Today I had the honour of meeting the Diamantina music expert Wander Conceição. Wander is a musician, researcher and co-author of a book La Mezza Notte - O Lugar Social do Músico Diamantinense e as Origens da Vesperata (La Mezza Notte - The Social Place of the Musicians from Diamantina and the Origins of the Vesperata).
Here is Wander performing Antônio Carlos Jobim’s ‘Águas de Março’ (‘Waters of March’ – or 「三月の雨」popularly known in Japan!). It is also wonderful to see here the Diamantina Youth Orchestra and conductor Reginaldo Cruz (who I am also working with for our performance next month).
Wander has also developed research on the life of João Gilberto (1931-2019), one of the most important figures in the development of Bossa Nova. João Gilberto lived in Diamantina from 1955 to 1957, and it was during this time that he concentrated on developing his own style, which was to become a pioneering part of the Bossa Nova movement. But before going into this topic, Wander took me through some historical background of how music had developed in Diamantina and its wider influence.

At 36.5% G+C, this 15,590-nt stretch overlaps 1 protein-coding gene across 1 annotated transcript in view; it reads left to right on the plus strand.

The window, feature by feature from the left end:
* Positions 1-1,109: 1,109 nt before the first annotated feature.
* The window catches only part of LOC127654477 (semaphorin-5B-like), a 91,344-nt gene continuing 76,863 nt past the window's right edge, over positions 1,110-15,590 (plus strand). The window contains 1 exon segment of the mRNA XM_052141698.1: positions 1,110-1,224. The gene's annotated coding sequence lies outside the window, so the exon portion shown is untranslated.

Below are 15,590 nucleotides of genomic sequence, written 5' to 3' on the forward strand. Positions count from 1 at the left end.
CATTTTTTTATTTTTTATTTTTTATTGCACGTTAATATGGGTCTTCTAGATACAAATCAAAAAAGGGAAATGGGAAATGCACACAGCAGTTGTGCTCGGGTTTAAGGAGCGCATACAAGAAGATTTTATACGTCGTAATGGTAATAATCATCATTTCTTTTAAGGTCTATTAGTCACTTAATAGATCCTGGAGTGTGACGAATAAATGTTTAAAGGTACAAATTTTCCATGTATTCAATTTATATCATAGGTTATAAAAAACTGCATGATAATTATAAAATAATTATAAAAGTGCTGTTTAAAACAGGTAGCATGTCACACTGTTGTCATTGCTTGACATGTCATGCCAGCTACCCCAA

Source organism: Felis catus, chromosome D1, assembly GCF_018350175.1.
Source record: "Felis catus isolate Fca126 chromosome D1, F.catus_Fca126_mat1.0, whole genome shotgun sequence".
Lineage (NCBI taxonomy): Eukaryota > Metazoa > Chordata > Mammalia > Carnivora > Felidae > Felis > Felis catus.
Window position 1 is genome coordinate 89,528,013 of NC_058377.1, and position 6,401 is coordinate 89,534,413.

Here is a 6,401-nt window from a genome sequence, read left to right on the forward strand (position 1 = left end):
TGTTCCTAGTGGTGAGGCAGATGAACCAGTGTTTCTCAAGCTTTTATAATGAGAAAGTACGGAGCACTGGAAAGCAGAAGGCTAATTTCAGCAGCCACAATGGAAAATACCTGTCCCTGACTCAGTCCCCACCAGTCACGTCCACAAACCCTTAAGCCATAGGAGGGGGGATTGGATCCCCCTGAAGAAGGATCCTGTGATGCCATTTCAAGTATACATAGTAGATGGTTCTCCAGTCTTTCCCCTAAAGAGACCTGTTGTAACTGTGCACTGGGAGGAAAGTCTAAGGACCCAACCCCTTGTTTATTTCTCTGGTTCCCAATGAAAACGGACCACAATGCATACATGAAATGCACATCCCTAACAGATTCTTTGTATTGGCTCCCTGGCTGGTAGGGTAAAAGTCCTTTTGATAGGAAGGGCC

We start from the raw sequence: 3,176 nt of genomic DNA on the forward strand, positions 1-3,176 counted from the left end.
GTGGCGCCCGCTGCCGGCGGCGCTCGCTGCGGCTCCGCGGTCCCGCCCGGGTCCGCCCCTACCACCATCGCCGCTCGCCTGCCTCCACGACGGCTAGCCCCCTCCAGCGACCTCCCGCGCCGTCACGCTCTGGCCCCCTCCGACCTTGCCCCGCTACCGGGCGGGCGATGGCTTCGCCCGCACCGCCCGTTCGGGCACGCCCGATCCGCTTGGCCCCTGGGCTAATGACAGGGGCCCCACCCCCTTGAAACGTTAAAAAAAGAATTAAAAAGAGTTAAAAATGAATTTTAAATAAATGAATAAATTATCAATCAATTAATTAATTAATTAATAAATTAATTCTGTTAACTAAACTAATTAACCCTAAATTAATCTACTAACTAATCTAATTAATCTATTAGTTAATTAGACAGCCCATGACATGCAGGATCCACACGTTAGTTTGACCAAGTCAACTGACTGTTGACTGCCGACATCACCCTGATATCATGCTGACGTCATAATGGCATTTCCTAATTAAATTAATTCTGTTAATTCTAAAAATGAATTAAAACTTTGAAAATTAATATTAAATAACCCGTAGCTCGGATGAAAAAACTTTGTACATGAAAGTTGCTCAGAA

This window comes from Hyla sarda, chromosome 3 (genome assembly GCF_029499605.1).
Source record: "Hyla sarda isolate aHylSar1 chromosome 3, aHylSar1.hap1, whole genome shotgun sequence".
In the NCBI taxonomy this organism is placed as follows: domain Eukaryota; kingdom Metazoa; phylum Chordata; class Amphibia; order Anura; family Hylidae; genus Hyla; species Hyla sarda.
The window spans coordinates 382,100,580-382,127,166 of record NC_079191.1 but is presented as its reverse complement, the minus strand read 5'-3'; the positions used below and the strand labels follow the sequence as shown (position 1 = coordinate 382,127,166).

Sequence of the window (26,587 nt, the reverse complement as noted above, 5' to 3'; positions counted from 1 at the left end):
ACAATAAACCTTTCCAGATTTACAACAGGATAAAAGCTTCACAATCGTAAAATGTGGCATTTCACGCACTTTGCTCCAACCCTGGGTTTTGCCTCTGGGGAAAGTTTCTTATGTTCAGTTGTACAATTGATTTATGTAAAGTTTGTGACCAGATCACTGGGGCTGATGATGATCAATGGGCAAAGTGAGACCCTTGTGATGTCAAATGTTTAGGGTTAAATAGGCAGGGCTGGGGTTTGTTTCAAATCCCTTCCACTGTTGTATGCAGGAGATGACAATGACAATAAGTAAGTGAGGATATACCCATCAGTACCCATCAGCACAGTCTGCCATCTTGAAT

It was fascinating to learn about Wander’s research which explores the significant role Diamantina played in the development of music in Brazil, starting from the 18th Century. Wander explained that it was predominantly the needs of the church which stimulated the development of music in the state of Minas Gerais during the Baroque period. The composer Lobo de Mesquita (1746 – 1805) was a key figure in Diamantina during this period.
As seen in the colonial architecture around Diamantina (the town is a UNESCO World Heritage Site), music was also imported from Europe. Through listening to Wander’s explanations, I noted that the historical role of Baroque music in Diamantina is significant as it eventually disseminated to Rio de Janeiro in the 19th Century. There were lots of historical background to cover before getting to the 20th Century music, so we didn't get to Bossa Nova quite yet! Therefore Wander kindly offered to continue this conversation to another session next week.
On that note, I'm going to listen again to this performance of Salve Regina by Lobo de Mesquita, from the Early Music Festival in Diamantina. Still lots of material by Lobo de Mesquita to be explored...